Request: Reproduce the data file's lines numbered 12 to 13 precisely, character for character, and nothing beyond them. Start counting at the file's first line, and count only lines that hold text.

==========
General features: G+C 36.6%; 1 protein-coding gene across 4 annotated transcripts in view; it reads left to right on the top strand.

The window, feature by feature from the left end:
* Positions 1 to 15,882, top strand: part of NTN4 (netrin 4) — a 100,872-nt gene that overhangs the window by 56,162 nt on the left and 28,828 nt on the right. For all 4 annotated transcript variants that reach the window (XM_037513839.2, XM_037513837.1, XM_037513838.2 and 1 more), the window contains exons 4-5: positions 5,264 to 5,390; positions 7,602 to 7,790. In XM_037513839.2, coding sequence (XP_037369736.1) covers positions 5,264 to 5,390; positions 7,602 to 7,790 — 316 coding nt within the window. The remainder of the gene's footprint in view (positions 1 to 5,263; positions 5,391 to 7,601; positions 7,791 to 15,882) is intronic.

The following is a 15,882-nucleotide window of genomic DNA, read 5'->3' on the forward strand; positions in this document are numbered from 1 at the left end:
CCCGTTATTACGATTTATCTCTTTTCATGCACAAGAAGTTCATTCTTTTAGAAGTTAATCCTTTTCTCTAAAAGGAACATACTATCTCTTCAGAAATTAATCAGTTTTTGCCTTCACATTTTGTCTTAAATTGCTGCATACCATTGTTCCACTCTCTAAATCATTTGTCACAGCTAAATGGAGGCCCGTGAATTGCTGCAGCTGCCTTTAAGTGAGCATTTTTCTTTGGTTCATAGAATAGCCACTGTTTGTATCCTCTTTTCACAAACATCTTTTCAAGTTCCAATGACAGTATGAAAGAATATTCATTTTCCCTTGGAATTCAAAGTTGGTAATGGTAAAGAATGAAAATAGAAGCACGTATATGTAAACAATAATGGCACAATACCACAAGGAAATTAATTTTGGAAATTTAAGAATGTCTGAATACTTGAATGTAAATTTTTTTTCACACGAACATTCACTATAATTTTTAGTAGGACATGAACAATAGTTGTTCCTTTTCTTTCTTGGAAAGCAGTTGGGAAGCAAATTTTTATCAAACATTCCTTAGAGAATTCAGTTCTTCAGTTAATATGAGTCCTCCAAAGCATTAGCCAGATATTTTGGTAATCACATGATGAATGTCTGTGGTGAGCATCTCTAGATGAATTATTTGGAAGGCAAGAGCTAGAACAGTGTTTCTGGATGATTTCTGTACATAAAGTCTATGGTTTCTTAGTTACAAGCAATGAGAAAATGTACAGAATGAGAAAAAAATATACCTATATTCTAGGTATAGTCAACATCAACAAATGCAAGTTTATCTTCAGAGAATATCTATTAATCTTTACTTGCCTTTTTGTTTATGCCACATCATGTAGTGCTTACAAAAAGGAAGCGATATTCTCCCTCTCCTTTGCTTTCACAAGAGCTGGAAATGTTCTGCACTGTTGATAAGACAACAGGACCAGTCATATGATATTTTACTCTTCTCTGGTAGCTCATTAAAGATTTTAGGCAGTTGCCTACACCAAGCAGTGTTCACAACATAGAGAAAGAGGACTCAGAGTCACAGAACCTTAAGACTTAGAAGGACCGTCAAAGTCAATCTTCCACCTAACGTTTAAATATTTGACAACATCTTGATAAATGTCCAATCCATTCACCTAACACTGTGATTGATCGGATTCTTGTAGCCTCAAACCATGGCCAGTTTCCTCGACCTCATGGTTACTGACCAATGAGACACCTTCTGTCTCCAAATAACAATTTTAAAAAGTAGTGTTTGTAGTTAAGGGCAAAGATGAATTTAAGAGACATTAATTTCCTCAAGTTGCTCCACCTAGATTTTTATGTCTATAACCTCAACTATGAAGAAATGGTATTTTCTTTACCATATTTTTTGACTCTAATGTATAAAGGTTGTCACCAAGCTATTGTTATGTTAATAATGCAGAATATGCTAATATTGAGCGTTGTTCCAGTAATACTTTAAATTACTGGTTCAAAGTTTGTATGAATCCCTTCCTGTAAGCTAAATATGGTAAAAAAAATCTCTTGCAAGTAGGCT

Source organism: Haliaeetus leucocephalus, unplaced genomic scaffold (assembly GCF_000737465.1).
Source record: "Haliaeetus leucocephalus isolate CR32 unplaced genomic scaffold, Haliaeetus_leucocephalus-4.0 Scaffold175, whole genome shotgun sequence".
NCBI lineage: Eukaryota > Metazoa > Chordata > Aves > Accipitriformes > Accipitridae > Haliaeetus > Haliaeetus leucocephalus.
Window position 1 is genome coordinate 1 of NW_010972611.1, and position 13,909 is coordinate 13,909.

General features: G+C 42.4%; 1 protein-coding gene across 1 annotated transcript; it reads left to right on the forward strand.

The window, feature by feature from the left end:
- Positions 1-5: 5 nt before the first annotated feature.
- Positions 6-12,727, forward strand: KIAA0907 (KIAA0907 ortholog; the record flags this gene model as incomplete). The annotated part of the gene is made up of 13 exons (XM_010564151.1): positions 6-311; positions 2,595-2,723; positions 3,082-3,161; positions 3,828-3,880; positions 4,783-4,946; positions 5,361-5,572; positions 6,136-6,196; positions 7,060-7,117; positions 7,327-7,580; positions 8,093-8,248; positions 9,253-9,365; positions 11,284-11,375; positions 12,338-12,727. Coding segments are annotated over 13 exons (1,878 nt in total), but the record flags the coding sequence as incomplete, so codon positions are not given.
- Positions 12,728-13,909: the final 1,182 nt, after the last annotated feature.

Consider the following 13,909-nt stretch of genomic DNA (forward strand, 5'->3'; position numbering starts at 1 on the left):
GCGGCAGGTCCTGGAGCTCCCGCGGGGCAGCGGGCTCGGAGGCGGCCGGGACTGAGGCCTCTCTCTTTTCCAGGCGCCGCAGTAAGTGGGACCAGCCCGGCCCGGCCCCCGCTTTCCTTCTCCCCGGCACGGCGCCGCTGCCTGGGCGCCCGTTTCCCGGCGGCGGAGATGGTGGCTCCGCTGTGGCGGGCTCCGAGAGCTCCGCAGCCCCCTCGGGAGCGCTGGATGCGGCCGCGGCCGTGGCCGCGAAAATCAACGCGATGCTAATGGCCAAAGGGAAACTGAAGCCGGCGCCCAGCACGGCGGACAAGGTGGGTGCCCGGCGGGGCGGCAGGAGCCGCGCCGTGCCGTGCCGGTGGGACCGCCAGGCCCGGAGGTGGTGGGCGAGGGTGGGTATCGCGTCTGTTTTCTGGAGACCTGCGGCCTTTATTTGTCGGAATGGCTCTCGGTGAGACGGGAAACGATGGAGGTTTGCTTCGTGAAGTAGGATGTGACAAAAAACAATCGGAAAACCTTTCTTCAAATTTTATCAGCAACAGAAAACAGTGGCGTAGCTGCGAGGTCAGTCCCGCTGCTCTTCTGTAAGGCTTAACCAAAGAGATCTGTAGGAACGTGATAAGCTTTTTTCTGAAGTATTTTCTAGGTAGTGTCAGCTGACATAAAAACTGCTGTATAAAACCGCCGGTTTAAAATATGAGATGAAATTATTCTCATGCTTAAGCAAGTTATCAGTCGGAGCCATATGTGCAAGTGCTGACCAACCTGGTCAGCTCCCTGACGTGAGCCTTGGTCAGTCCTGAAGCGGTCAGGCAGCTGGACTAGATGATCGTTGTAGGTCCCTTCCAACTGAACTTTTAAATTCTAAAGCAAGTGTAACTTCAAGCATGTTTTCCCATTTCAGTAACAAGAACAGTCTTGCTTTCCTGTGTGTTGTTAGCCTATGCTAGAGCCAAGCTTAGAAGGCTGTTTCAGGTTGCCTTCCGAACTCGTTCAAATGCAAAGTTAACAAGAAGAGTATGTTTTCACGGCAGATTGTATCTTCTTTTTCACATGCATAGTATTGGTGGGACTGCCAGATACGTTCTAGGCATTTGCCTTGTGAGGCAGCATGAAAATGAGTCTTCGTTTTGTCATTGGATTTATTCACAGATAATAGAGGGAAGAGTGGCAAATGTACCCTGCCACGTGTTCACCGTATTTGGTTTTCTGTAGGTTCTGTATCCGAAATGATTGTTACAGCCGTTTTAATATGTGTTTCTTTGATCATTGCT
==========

- Positions 1-5: 5 nt before the first annotated feature.
- Positions 6-12,727, forward strand: KIAA0907 (KIAA0907 ortholog; the record flags this gene model as incomplete). The annotated part of the gene is made up of 13 exons (XM_010564151.1): positions 6-311; positions 2,595-2,723; positions 3,082-3,161; positions 3,828-3,880; positions 4,783-4,946; positions 5,361-5,572; positions 6,136-6,196; positions 7,060-7,117; positions 7,327-7,580; positions 8,093-8,248; positions 9,253-9,365; positions 11,284-11,375; positions 12,338-12,727. Coding segments are annotated over 13 exons (1,878 nt in total), but the record flags the coding sequence as incomplete, so codon positions are not given.